Summoned by the Sheriff

The Western posse is a symbol of Western justice, service, and bravery. While most relegate the ideas of posses the annals of yesterday, we found the tradition going strong—and just as valuable as ever.
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The Western posse is a symbol of Western justice, service, and bravery. While most relegate the ideas of posses the annals of yesterday, we found the tradition going strong—and just as valuable as ever.
photo by Jack Ellenberger

The president of the United States was coming into town, so the local law asked a neighboring sheriff to call out his posse to beef up security. Riding their horses in pairs, each with extra food, water, gloves, and knives tucked into their saddle horn bag, the posse kept an eye out for anyone trying to come too close to the man from the Oval Office.

Husband and wife Michael and Mary Ellenberger rode together behind the scenes, patrolling the perimeter all afternoon, the view from their horses’ backs providing them with a security advantage. At the end of the day, the Ellenbergers loaded their horses into their three-horse trailer, climbed into the cab of their Ford F-350 and drove home from the Loveland, Colo., Airport.

Obviously, it’s not your great-great grandparents’ mounted posse anymore—this style of Western protection happened just last summer.

“We got a call over the radio from the commander that the Secret Service snipers were having trouble getting a clear view of the building next to where we were patrolling,” Mary Ellenberger recalled. “So they wanted us to keep an extra watch.”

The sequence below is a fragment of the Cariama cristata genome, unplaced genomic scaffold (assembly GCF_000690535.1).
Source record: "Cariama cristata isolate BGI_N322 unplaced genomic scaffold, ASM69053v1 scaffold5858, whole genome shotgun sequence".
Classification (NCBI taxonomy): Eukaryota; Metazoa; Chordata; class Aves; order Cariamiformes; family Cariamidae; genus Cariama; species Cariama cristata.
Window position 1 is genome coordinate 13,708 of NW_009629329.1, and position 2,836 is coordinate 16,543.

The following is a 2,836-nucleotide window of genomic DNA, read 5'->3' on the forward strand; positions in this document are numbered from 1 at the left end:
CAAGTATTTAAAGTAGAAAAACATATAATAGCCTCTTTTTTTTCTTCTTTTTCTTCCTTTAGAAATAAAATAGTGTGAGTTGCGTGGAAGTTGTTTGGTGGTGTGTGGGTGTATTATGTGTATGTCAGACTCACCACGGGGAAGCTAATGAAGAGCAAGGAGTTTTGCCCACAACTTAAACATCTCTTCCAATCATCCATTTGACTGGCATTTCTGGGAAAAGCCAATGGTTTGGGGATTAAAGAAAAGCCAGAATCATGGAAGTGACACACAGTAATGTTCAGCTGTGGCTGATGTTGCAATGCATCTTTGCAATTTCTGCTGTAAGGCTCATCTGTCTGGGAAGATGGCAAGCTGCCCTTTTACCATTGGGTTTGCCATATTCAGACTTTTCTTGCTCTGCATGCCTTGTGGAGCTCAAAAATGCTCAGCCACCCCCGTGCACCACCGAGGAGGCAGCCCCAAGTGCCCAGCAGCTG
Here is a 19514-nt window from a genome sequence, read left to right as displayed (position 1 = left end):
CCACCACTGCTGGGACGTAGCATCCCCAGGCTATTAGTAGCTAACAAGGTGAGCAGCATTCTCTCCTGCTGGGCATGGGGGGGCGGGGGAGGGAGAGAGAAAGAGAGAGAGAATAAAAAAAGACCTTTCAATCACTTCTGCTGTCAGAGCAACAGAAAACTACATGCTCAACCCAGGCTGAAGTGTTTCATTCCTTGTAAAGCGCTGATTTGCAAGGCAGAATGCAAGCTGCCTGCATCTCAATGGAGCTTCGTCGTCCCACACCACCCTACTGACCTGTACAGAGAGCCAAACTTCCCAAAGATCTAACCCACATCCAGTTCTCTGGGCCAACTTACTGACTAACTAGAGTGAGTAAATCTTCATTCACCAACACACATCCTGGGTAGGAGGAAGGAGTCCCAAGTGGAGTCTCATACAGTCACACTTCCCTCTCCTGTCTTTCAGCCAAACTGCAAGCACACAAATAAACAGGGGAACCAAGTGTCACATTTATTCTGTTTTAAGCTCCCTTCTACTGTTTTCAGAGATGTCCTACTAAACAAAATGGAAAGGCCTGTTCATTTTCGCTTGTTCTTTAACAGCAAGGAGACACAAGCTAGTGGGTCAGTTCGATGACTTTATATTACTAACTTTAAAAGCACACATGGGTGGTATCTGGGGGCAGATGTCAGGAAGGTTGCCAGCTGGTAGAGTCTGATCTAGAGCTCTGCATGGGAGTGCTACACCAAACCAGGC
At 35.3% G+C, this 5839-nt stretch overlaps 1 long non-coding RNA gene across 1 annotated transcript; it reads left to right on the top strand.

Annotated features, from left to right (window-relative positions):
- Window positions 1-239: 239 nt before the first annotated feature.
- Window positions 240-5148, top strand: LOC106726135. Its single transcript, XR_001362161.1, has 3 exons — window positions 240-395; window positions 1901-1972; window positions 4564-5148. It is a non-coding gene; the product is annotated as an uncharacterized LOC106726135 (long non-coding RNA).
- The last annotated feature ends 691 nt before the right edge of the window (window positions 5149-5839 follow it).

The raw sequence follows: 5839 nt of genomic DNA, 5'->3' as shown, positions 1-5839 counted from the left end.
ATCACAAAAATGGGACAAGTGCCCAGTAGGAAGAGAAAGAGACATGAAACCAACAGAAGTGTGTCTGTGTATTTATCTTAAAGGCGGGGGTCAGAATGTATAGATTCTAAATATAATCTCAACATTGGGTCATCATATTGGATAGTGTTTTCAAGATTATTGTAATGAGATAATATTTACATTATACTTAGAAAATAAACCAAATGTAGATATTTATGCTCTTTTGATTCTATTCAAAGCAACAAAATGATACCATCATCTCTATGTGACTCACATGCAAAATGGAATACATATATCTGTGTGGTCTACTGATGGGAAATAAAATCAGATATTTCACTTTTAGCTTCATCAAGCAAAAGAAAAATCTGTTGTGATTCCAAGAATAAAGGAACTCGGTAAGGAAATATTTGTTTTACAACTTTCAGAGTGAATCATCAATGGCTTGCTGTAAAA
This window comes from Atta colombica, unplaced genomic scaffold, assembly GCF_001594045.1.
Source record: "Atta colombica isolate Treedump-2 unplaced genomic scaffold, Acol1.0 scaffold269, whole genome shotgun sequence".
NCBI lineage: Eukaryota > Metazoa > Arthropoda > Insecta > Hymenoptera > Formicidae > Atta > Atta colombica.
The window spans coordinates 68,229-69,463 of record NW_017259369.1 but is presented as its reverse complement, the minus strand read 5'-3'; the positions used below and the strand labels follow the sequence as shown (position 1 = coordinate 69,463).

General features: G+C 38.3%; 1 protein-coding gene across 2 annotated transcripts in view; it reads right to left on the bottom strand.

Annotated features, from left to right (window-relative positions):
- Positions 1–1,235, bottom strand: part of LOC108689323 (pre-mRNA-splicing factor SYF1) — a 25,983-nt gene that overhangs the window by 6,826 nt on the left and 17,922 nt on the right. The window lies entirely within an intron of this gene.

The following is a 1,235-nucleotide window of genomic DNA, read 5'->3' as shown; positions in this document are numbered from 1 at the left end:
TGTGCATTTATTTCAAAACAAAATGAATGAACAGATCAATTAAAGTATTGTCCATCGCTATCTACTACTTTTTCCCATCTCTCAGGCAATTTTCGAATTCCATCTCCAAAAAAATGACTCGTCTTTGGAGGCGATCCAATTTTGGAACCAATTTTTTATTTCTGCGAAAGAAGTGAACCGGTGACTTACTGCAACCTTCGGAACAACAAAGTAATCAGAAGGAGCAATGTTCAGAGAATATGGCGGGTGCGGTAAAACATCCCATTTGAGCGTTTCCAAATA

Needless to say, protecting the Commander-in-Chief is the highest honor a posse enjoys. Traditionally, a posse is gathered for less glamorous, yet more urgent needs. What Western movie hasn’t included a scene where a posse is called in the middle of the night, and by torchlight rallies by horseback to catch murderers or thieves?

And while the United States has outgrown that method of frontier justice, the mounted posse remains an enduring part of the Western landscape.

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“A hard-ridin’ group of men”

The word posse came from the Latin “Posse Comitatus,” which means, “power of the county,” and referred to the English common law that enabled a sheriff to conscript the help of any able-bodied male over the age of 15 for keeping the king’s peace. Similar to raising a “hue and cry” to pursue a criminal in an English village, it was shortened to simply “posse” by the mid seventeenth century, and that tradition, along with the office of sheriff, took hold in the New World.

Faced with trying to enforce the law in the sprawling West, the resource of raising a posse suited local sheriffs as a means of riding down outlaws throughout an isolated frontier. In some instances, bands of men bent on justice became something more, such as the group of 40 cattlemen who met in 1877 under an oak tree in Graham, Texas, to try to solve the problem of cattle rustling. Those ranchers became the founders of what would become the Texas & Southwestern Cattle Raiser’s Association, which still exists today. The 30 special rangers of the TSCRA, all commissioned law enforcement officers, investigate agricultural crimes in Texas and Oklahoma.